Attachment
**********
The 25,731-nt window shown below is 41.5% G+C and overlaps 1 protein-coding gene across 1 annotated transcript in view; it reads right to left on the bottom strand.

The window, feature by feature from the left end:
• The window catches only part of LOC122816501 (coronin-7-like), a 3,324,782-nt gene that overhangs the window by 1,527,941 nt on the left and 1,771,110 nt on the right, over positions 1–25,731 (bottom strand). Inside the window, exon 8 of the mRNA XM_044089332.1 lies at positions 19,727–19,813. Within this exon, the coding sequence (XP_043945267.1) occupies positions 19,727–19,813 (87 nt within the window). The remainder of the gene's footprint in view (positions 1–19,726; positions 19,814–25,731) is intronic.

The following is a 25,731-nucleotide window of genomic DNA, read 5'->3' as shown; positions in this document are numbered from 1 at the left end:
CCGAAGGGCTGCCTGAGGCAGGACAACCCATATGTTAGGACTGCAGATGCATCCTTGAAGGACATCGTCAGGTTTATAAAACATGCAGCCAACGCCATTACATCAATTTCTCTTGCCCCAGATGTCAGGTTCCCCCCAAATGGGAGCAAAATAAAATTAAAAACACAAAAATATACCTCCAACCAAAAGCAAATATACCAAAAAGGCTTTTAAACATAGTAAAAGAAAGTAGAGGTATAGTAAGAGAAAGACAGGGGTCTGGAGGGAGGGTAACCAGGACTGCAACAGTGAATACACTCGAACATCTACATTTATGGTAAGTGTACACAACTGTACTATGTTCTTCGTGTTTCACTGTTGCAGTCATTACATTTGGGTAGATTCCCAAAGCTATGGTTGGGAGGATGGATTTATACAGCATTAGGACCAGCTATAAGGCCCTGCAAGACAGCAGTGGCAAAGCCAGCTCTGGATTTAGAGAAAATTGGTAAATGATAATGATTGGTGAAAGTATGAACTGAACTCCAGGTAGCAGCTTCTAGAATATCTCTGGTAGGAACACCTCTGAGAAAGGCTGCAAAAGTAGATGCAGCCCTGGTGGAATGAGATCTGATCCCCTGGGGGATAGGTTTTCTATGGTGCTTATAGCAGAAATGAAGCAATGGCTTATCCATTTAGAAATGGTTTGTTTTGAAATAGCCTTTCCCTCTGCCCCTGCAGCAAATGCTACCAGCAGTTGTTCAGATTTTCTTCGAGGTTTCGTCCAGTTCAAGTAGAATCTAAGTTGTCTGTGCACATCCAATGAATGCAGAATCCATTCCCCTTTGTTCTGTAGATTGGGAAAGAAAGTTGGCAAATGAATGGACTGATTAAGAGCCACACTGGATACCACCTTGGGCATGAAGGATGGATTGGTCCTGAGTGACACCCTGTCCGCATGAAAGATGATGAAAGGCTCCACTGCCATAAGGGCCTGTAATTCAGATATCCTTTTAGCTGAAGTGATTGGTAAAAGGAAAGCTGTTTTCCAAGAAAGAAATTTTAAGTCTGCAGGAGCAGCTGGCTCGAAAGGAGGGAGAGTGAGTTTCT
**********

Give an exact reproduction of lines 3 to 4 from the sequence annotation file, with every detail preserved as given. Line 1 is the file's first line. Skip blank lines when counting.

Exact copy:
• The window catches only part of LOC122816501 (coronin-7-like), a 3,324,782-nt gene that overhangs the window by 1,527,941 nt on the left and 1,771,110 nt on the right, over positions 1–25,731 (bottom strand). Inside the window, exon 8 of the mRNA XM_044089332.1 lies at positions 19,727–19,813. Within this exon, the coding sequence (XP_043945267.1) occupies positions 19,727–19,813 (87 nt within the window). The remainder of the gene's footprint in view (positions 1–19,726; positions 19,814–25,731) is intronic.

The following is a 25,731-nucleotide window of genomic DNA, read 5'->3' as shown; positions in this document are numbered from 1 at the left end: